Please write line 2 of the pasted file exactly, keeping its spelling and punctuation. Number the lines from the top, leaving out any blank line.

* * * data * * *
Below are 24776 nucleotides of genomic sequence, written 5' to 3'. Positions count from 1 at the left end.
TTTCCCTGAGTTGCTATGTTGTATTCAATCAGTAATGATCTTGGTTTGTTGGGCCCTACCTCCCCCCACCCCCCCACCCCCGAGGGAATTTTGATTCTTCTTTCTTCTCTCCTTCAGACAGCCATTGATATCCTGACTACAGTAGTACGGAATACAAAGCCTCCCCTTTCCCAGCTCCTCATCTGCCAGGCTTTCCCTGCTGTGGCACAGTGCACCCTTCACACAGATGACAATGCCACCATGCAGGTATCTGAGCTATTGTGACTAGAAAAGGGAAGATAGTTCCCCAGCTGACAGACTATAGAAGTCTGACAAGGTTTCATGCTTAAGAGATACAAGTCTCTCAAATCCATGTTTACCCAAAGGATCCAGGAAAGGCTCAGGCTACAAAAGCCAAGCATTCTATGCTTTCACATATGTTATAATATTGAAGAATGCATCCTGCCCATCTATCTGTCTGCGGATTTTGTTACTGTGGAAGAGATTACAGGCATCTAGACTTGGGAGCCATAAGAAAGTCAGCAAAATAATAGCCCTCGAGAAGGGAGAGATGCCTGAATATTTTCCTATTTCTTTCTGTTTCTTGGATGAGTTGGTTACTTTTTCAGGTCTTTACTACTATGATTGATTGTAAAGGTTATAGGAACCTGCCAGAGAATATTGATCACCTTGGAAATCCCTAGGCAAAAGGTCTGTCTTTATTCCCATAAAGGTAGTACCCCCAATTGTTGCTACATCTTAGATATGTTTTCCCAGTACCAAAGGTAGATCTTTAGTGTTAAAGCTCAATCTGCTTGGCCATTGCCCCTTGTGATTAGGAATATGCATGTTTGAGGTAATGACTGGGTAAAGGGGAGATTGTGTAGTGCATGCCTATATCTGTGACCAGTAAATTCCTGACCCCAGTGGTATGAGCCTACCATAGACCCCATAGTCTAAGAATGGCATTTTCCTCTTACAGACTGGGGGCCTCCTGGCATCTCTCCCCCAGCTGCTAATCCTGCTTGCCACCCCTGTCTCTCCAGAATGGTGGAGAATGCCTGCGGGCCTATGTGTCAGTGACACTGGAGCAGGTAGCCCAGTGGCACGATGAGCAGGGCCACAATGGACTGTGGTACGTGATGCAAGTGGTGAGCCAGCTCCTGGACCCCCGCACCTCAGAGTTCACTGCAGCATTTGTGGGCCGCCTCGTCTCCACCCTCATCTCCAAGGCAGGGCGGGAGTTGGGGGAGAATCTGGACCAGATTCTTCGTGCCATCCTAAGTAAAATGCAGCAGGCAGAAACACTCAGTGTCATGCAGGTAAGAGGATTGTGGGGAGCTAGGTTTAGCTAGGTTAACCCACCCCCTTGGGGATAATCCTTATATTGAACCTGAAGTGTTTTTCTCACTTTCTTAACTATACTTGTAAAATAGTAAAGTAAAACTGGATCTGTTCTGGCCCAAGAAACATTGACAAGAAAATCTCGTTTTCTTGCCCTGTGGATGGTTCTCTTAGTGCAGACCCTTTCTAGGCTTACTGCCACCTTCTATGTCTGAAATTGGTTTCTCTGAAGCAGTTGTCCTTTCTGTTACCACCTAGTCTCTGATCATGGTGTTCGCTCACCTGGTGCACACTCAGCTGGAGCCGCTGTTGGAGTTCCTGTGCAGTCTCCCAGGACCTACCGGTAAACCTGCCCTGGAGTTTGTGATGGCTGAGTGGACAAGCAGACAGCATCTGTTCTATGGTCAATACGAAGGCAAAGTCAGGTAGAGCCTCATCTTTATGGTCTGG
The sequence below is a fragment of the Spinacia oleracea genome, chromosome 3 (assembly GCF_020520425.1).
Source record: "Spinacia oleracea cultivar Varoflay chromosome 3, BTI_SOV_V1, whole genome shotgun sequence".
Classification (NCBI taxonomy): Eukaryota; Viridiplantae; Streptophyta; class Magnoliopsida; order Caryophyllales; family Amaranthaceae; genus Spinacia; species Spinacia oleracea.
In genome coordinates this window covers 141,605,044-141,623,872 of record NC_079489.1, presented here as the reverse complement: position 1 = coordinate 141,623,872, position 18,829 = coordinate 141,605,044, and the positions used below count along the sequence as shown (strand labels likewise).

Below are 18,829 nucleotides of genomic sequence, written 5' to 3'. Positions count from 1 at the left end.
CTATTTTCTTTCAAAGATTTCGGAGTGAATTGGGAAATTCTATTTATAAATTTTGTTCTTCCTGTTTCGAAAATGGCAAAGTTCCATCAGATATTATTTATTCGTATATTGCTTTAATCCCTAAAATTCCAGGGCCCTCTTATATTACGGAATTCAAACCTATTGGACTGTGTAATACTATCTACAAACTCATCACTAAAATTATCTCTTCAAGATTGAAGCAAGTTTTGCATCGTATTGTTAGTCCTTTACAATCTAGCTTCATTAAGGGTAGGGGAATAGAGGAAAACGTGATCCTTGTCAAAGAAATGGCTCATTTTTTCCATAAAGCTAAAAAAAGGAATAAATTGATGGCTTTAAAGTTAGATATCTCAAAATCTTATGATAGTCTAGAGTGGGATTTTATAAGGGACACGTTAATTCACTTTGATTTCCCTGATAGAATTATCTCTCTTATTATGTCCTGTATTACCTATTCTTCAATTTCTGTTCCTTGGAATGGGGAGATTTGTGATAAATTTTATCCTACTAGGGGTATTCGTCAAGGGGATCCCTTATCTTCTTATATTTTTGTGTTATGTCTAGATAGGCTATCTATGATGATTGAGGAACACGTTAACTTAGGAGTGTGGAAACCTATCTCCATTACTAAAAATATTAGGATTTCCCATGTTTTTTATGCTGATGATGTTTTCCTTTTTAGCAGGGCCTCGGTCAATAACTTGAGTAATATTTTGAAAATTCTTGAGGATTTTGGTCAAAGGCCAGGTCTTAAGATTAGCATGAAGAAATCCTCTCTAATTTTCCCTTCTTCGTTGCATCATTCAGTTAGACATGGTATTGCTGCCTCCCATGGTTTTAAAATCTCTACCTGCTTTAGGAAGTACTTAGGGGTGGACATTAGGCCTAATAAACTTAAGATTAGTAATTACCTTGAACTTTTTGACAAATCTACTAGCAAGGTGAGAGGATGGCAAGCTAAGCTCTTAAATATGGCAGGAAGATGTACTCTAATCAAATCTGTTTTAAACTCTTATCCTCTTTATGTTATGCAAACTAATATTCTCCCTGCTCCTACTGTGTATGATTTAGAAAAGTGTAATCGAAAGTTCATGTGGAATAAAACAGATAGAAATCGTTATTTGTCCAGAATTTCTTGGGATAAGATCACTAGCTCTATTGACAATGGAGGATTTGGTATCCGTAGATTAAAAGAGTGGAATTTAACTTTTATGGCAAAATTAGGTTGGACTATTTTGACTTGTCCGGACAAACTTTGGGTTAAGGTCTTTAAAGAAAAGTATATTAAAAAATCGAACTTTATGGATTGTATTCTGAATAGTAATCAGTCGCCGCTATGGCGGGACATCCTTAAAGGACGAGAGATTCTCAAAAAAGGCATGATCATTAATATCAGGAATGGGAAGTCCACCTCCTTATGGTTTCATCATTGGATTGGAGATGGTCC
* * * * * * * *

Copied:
TTTCCCTGAGTTGCTATGTTGTATTCAATCAGTAATGATCTTGGTTTGTTGGGCCCTACCTCCCCCCACCCCCCCACCCCCGAGGGAATTTTGATTCTTCTTTCTTCTCTCCTTCAGACAGCCATTGATATCCTGACTACAGTAGTACGGAATACAAAGCCTCCCCTTTCCCAGCTCCTCATCTGCCAGGCTTTCCCTGCTGTGGCACAGTGCACCCTTCACACAGATGACAATGCCACCATGCAGGTATCTGAGCTATTGTGACTAGAAAAGGGAAGATAGTTCCCCAGCTGACAGACTATAGAAGTCTGACAAGGTTTCATGCTTAAGAGATACAAGTCTCTCAAATCCATGTTTACCCAAAGGATCCAGGAAAGGCTCAGGCTACAAAAGCCAAGCATTCTATGCTTTCACATATGTTATAATATTGAAGAATGCATCCTGCCCATCTATCTGTCTGCGGATTTTGTTACTGTGGAAGAGATTACAGGCATCTAGACTTGGGAGCCATAAGAAAGTCAGCAAAATAATAGCCCTCGAGAAGGGAGAGATGCCTGAATATTTTCCTATTTCTTTCTGTTTCTTGGATGAGTTGGTTACTTTTTCAGGTCTTTACTACTATGATTGATTGTAAAGGTTATAGGAACCTGCCAGAGAATATTGATCACCTTGGAAATCCCTAGGCAAAAGGTCTGTCTTTATTCCCATAAAGGTAGTACCCCCAATTGTTGCTACATCTTAGATATGTTTTCCCAGTACCAAAGGTAGATCTTTAGTGTTAAAGCTCAATCTGCTTGGCCATTGCCCCTTGTGATTAGGAATATGCATGTTTGAGGTAATGACTGGGTAAAGGGGAGATTGTGTAGTGCATGCCTATATCTGTGACCAGTAAATTCCTGACCCCAGTGGTATGAGCCTACCATAGACCCCATAGTCTAAGAATGGCATTTTCCTCTTACAGACTGGGGGCCTCCTGGCATCTCTCCCCCAGCTGCTAATCCTGCTTGCCACCCCTGTCTCTCCAGAATGGTGGAGAATGCCTGCGGGCCTATGTGTCAGTGACACTGGAGCAGGTAGCCCAGTGGCACGATGAGCAGGGCCACAATGGACTGTGGTACGTGATGCAAGTGGTGAGCCAGCTCCTGGACCCCCGCACCTCAGAGTTCACTGCAGCATTTGTGGGCCGCCTCGTCTCCACCCTCATCTCCAAGGCAGGGCGGGAGTTGGGGGAGAATCTGGACCAGATTCTTCGTGCCATCCTAAGTAAAATGCAGCAGGCAGAAACACTCAGTGTCATGCAGGTAAGAGGATTGTGGGGAGCTAGGTTTAGCTAGGTTAACCCACCCCCTTGGGGATAATCCTTATATTGAACCTGAAGTGTTTTTCTCACTTTCTTAACTATACTTGTAAAATAGTAAAGTAAAACTGGATCTGTTCTGGCCCAAGAAACATTGACAAGAAAATCTCGTTTTCTTGCCCTGTGGATGGTTCTCTTAGTGCAGACCCTTTCTAGGCTTACTGCCACCTTCTATGTCTGAAATTGGTTTCTCTGAAGCAGTTGTCCTTTCTGTTACCACCTAGTCTCTGATCATGGTGTTCGCTCACCTGGTGCACACTCAGCTGGAGCCGCTGTTGGAGTTCCTGTGCAGTCTCCCAGGACCTACCGGTAAACCTGCCCTGGAGTTTGTGATGGCTGAGTGGACAAGCAGACAGCATCTGTTCTATGGTCAATACGAAGGCAAAGTCAGGTAGAGCCTCATCTTTATGGTCTGG